The biggest blow to citizen constitutional authority came in 1886. The US Supreme Court ruled in Santa Clara County v. Southern Pacific Railroad, that a private corporation was a “natural person” under the US Constitution, sheltered by the 14th Amendment [(even though that amendment had been written and ratified in 1868 to protect the rights of freed slaves)  , which requires due process in the criminal prosecution of “persons.” Following this ruling, huge, wealthy corporations were allowed to compete on “equal terms” with neighborhood businesses and individuals. “There was no history, logic or reason given to support that view,” Supreme Court Justice William O. Douglas wrote 60 years later. 
Once corporations were legally defined as “natural persons,” they automatically were endowed with the same “Bill of Rights” as human beings, and so came to possess and then exploit with devastating consequences, the same “rights” of the freedom of speech, and the ability to participate in elections and lobby elected officials.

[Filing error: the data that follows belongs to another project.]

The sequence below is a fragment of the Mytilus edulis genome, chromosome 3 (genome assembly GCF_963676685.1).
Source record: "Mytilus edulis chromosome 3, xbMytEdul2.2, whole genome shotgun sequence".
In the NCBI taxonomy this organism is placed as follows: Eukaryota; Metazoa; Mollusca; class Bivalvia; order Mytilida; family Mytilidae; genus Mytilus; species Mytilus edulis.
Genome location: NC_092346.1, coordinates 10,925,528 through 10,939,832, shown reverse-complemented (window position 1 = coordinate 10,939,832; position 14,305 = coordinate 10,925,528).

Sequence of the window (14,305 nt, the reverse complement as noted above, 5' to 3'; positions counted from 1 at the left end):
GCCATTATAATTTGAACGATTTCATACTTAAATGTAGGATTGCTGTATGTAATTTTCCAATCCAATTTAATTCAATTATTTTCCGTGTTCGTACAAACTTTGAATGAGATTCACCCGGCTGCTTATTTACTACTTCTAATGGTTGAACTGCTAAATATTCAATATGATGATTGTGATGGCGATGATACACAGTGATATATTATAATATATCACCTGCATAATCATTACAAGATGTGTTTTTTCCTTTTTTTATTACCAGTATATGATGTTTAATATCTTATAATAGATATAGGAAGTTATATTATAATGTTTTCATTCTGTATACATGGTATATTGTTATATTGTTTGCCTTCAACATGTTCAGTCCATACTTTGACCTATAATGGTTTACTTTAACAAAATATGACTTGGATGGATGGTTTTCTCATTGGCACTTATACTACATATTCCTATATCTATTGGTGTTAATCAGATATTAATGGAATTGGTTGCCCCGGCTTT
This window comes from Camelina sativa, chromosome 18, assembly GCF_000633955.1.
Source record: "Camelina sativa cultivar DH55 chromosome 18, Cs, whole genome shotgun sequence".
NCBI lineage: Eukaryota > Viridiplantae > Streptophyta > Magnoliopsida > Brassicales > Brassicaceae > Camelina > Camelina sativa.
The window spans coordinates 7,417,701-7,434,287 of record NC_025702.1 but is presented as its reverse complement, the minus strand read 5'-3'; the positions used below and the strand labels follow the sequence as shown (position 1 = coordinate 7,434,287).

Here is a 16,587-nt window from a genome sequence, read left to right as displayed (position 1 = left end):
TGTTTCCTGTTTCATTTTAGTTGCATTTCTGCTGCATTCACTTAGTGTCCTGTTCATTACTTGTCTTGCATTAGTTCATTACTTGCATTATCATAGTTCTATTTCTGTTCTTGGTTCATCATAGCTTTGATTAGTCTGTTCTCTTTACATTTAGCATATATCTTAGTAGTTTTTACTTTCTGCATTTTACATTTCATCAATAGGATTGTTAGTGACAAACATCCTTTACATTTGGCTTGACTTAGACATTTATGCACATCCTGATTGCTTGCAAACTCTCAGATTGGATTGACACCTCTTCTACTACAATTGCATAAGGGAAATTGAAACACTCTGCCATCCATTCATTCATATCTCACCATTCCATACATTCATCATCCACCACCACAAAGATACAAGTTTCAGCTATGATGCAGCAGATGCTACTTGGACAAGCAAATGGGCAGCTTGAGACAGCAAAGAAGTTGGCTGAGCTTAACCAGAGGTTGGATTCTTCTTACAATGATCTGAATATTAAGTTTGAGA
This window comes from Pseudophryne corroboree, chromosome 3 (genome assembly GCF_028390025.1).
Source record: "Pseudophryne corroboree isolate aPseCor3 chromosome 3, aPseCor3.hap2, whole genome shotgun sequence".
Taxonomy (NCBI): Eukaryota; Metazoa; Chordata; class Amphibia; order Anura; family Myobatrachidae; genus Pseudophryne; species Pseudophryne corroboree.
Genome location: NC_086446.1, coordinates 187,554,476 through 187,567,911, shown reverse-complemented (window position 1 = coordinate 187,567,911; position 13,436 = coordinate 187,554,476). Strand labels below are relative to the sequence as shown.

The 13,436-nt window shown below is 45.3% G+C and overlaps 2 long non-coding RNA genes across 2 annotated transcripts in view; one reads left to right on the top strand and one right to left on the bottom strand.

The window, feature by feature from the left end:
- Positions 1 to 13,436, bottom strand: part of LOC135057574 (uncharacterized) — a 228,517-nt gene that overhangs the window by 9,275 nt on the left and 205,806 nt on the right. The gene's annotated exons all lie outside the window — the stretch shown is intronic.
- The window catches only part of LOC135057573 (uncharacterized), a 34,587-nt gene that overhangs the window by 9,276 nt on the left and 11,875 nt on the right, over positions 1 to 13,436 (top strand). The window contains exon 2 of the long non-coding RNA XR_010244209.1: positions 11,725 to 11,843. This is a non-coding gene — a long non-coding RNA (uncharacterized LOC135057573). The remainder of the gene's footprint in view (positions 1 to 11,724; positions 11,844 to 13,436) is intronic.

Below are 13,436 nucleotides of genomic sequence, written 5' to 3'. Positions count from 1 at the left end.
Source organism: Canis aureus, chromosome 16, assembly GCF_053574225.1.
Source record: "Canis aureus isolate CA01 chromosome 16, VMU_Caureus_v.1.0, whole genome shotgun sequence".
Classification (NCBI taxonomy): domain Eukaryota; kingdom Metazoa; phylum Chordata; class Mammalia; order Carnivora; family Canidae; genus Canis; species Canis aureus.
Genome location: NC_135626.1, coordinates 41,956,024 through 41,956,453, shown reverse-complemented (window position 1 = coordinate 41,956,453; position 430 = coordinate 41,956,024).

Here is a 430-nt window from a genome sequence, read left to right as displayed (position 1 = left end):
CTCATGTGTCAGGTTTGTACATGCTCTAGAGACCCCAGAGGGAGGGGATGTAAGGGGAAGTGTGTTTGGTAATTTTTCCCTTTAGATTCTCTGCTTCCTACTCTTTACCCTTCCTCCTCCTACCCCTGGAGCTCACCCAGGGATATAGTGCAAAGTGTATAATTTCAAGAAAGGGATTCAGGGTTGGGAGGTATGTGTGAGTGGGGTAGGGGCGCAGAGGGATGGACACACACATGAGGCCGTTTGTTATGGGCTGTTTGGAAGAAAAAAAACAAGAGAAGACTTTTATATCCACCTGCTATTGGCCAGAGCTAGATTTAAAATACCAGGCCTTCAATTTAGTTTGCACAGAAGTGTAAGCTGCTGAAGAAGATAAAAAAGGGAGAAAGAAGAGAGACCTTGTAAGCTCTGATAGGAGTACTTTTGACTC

It is essential to understand how corporations prior to the Civil War were legislatively defined, so we may better appreciate what we can discover and make use of today, using the sections still present in our state constitutions — as well as reinstating and strengthening in favor of nature, citizens, and communities, many sections that have been repealed by corporate groups seeking to make incorporation laws more “corporate friendly” — to overthrow corporate authority, and reinstate the authority of we the sovereign people. Up to the mid-1800s,
- Corporations had limited duration, 10 years, 20 years, 30 years — they were not given forever, like corporate charters are given today.
- The amount of land a corporation could own was limited.
- The amount of capitalization a corporation could have was limited.
- The corporation had to be chartered for a specific purpose — not for everything, or anything.